Why is it a problem now when the state intervenes in running the lottery? The answer is very simple. When running the lottery, there are billions of rands involved. How much money goes to good causes? It is only 34%. This means that if a state-owned entity is running the lottery, those gains will go back to the fiscus. When they go back to the fiscus, they will then be redirected to the poorest of the poor. That is why they don't want a state organ to run a lottery. [Applause.] Those are their reasons. That is why they don't want that.
They come here and pretend to be fighting corruption. I am telling you the truth. One of the best state organs in this country is the Reserve Bank of SA. When the ANC took over the Reserve Bank in 1994, it was bankrupt and had a deficit of more than R25 billion. As we are speaking now, it is one of the best Reserve Banks in the world. Whose work was that? It is the work of this ANC-led government. [Applause.]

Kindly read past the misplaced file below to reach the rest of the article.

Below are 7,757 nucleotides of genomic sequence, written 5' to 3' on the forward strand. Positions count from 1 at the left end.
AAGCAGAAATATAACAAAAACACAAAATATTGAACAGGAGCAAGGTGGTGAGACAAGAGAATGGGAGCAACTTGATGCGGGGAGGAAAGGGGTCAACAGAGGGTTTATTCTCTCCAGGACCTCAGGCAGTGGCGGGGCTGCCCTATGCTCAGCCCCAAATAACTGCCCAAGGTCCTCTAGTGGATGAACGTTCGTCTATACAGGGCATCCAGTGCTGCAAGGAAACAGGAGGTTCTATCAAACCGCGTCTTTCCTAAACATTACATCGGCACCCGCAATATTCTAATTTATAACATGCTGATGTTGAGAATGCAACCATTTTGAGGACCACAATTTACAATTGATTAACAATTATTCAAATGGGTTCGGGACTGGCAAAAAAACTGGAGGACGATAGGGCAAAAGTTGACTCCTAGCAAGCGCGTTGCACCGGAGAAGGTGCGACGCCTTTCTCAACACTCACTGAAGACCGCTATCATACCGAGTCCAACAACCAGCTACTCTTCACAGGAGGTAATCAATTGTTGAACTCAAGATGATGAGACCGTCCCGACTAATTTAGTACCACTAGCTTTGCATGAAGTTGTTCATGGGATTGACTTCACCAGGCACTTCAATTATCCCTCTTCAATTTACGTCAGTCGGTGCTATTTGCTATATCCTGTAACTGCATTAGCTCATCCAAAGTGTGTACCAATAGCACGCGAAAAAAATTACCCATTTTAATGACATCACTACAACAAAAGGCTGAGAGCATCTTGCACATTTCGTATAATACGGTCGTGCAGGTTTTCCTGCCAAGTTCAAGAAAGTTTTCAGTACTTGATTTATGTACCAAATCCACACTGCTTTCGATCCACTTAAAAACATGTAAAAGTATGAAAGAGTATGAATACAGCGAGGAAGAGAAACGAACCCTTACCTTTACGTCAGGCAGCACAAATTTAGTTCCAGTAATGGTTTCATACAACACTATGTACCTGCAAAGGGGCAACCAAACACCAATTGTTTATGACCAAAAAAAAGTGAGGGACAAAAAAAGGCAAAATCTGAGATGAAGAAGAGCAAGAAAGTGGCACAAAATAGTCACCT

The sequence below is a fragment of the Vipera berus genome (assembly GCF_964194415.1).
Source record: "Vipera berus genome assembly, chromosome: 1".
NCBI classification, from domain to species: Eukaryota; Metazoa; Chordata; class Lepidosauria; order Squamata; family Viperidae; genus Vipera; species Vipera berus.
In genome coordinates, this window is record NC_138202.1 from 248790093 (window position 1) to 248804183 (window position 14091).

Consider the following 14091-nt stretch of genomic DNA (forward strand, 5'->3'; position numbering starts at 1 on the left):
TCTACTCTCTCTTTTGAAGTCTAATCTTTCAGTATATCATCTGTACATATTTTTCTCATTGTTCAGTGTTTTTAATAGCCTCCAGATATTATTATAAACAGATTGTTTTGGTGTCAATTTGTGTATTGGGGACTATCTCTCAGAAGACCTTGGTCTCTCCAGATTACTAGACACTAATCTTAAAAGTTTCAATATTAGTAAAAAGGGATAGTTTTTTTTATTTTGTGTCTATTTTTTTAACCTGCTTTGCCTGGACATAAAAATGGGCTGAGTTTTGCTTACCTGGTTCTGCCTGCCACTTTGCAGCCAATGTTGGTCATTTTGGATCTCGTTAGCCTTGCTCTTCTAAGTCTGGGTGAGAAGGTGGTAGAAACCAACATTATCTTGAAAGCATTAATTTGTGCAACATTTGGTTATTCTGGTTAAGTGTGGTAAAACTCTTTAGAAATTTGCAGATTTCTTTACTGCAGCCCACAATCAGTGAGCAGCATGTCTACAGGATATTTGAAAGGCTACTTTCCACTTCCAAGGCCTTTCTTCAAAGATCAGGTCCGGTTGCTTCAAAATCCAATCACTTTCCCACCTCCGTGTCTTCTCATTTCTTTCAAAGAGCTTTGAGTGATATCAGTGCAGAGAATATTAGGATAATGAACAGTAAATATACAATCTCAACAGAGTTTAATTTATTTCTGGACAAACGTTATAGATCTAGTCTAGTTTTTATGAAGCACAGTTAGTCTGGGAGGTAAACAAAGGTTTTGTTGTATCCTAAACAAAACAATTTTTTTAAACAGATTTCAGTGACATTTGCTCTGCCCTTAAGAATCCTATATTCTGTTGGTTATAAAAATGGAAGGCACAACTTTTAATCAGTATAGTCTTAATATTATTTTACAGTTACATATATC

We are proud that this state organ is going to play a positive role. What is critical is that there are four criteria which the private operators must fulfil in order to win a licence. Firstly, they must implement the national government policy and priorities; secondly, they must grow local industries and procure goods from local manufacturers. As we are speaking now, part of the industrial policy action plan is to grow manufacturing in this country. When you go and buy a Lotto ticket, you must know that the paper which you are going to get has been produced in Greece and not in South Africa, whereas we have an advanced paper industry in this country. However, the private operators procured those goods abroad, at the expense of our own people and the workers in this country.